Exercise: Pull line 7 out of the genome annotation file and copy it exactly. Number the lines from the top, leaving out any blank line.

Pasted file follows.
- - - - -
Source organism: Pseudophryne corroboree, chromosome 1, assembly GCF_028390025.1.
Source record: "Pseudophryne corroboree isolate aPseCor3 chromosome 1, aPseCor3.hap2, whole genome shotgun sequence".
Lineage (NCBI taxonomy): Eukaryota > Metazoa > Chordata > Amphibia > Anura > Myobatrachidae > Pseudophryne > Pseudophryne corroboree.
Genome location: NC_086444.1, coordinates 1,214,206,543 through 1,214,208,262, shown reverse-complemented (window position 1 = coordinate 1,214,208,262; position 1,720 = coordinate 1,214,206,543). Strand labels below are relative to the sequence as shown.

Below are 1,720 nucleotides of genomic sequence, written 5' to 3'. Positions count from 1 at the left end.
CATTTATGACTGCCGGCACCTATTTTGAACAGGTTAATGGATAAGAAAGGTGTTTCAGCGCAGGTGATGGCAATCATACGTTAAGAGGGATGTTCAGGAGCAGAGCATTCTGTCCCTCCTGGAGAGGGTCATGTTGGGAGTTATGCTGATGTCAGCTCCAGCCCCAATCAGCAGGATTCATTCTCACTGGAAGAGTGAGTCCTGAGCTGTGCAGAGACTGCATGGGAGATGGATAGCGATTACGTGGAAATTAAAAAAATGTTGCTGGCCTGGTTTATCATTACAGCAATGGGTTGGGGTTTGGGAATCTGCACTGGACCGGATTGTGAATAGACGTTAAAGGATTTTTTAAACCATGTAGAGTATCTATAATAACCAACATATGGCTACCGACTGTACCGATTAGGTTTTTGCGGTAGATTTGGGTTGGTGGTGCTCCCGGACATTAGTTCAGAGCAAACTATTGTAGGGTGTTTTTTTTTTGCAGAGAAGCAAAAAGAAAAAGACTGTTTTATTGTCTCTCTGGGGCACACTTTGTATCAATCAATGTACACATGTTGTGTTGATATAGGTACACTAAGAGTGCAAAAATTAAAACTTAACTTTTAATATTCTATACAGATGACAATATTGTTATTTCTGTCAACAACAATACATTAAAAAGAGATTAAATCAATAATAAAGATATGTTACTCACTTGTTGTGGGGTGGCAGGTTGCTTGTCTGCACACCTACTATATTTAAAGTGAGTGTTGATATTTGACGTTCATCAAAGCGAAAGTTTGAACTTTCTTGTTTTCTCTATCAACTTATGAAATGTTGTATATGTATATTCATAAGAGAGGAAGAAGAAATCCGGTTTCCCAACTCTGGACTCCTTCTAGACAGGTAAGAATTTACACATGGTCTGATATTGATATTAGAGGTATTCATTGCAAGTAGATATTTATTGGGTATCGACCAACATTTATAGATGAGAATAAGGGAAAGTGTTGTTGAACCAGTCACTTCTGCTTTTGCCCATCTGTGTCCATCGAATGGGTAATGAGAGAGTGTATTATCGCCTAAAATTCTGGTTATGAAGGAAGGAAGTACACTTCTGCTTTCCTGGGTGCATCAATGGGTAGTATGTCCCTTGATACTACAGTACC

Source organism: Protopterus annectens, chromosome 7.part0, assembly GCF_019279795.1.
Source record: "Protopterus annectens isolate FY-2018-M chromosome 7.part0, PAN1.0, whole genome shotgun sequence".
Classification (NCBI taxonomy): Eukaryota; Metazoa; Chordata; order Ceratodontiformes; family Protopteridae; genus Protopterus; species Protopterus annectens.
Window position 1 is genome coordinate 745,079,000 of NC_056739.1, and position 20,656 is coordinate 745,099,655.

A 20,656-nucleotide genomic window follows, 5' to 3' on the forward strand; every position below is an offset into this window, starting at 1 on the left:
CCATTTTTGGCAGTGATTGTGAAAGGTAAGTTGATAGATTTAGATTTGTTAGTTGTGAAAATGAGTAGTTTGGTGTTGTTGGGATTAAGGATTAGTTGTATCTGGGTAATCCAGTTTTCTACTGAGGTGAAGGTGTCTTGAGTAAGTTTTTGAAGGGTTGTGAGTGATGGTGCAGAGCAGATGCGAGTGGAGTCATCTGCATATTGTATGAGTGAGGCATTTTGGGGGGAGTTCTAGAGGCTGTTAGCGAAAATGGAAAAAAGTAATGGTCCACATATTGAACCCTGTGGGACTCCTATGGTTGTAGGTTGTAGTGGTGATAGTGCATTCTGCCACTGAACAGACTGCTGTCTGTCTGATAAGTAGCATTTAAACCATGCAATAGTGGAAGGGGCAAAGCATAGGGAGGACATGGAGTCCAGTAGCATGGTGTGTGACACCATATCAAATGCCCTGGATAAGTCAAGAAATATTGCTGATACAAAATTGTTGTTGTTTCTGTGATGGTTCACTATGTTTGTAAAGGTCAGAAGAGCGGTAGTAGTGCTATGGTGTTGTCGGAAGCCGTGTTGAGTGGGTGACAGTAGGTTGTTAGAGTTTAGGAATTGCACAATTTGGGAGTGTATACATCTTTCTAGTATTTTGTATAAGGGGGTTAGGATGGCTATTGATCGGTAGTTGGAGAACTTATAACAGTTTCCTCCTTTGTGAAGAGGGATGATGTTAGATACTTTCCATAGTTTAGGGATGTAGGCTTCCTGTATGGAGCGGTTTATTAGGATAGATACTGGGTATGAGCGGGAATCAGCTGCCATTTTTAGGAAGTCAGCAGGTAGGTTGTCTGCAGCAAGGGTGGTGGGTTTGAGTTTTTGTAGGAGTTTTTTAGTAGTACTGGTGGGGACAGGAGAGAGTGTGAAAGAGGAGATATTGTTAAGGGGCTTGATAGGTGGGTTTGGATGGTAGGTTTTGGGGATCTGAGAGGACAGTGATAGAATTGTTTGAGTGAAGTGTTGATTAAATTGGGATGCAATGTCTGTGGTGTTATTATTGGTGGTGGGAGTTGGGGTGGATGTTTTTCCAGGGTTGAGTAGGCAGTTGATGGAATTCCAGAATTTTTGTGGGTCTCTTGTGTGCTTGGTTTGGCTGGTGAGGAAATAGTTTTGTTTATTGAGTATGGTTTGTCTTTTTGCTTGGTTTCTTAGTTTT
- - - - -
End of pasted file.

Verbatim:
Source organism: Protopterus annectens, chromosome 7.part0, assembly GCF_019279795.1.